Instead, marketers must allocate their spending more carefully. Research produced by Common Sense Advisory Inc found that leading companies spend between 0.03% and 1% of annual revenue on activities related to multilingual code and content.

For the Chief Financial Officer, this may sound like an excessive outlay. The evidence, however, proves that this investment drives more than enough revenue to cover the outlay and increase profits. Indeed, 67% of those businesses who have the most mature localisation programs invest more than $2 million every year on language services because this spend is understood to be a revenue enabler.

Ultimately localisation outperforms global advertising because it is better targeted to your audience.

Getting started with localisation

The preparations for a localisation program are remarkably similar to any other marketing campaign. The real difference is with the resources used to execute the campaign.

  • Research possible markets

With a global campaign, the location of the end user is of little importance – you simply want to reach as many people as possible. A localised campaign is more finely targeted, so you need to decide where to target. Specific products and services will perform very well in some markets, and not at all in others. To avoid wasting your budget, identify those hopeless markets early, then focus on those most likely to do well.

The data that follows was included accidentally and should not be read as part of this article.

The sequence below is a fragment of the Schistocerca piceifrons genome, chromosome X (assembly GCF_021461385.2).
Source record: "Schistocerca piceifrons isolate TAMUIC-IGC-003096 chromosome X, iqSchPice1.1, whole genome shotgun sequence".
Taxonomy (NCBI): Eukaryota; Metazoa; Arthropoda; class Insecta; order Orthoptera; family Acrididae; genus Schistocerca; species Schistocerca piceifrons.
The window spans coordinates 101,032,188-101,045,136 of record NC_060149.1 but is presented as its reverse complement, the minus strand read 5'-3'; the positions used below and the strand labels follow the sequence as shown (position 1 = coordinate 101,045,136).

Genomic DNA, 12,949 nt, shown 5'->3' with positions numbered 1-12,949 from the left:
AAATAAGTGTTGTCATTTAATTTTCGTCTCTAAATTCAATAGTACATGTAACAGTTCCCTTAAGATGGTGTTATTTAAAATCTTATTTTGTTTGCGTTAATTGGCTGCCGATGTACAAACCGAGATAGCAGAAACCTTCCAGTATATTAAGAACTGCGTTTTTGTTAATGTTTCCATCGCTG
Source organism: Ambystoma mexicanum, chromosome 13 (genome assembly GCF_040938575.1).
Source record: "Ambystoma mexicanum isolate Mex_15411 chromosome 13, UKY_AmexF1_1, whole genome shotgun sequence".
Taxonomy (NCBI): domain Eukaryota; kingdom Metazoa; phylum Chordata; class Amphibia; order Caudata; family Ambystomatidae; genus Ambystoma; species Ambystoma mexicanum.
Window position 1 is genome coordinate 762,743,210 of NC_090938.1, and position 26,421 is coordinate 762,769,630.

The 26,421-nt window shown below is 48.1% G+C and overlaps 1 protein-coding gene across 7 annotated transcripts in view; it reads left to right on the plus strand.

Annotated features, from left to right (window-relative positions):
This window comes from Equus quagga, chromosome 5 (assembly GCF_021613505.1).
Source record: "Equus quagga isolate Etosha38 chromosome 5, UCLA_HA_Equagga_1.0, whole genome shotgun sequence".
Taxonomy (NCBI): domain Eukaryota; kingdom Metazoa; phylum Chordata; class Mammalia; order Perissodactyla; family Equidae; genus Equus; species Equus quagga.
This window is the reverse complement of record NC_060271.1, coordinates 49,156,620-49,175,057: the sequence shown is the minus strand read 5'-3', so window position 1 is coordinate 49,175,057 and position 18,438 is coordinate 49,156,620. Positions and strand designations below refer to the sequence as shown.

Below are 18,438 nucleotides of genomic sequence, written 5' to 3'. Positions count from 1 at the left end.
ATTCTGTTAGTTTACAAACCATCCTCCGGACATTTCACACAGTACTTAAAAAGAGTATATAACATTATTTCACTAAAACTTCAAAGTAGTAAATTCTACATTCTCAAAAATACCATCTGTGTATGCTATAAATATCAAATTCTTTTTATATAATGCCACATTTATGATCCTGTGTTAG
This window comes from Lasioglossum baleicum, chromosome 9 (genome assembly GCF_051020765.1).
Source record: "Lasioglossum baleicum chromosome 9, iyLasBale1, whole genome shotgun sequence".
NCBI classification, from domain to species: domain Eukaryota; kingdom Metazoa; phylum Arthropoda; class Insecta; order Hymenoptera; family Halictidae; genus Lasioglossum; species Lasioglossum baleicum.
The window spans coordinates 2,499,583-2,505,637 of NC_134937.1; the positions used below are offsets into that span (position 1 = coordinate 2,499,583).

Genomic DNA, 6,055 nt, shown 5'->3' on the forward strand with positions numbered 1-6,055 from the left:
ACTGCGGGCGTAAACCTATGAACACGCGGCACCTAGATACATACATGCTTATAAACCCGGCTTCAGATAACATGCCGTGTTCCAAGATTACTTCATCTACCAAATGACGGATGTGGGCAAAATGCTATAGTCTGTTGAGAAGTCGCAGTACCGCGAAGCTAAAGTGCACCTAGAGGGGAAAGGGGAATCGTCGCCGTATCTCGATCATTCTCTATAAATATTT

• Understand your target markets

There are countless examples of businesses making disastrous international product launches because they failed to understand the cultural norms of their new market.Take KFC for instance. When the fried-chicken franchise expanded operations into China, they accidentally translated their infamous slogan “Finger-lickin’ good” to a not-so-appetizing phrase: “Eat your fingers off.”In the end, however, the blunder didn’t end up hurting KFC too badly: It’s the No. 1 quick-service restaurant brand in China today, with more than 4,400 restaurants in more than 850 cities.

  • Get help

There is only so much research you will be able to do without in-depth knowledge of your target market. Partnering with a localisation expert like Travod gives you access to a dedicated team of linguists based in-country.This use of in-country linguists is vital to your localisation efforts. Not only will they help you avoid making a mistake like KFC, but they can help shape your message to ensure its meaning is not lost.

  • Execute

With the pre-campaign research and planning complete, your business can move on to executing the campaign. As mentioned before, this will actually be very similar to the campaigns you run in your home territory. Just make sure that you follow any additional guidance provided by your localisation partner.

Ready to learn more? Contact our localisation experts today and let us help guide you through the localisation process, to ensure your message is properly understood – and your marketing budget is not wasted.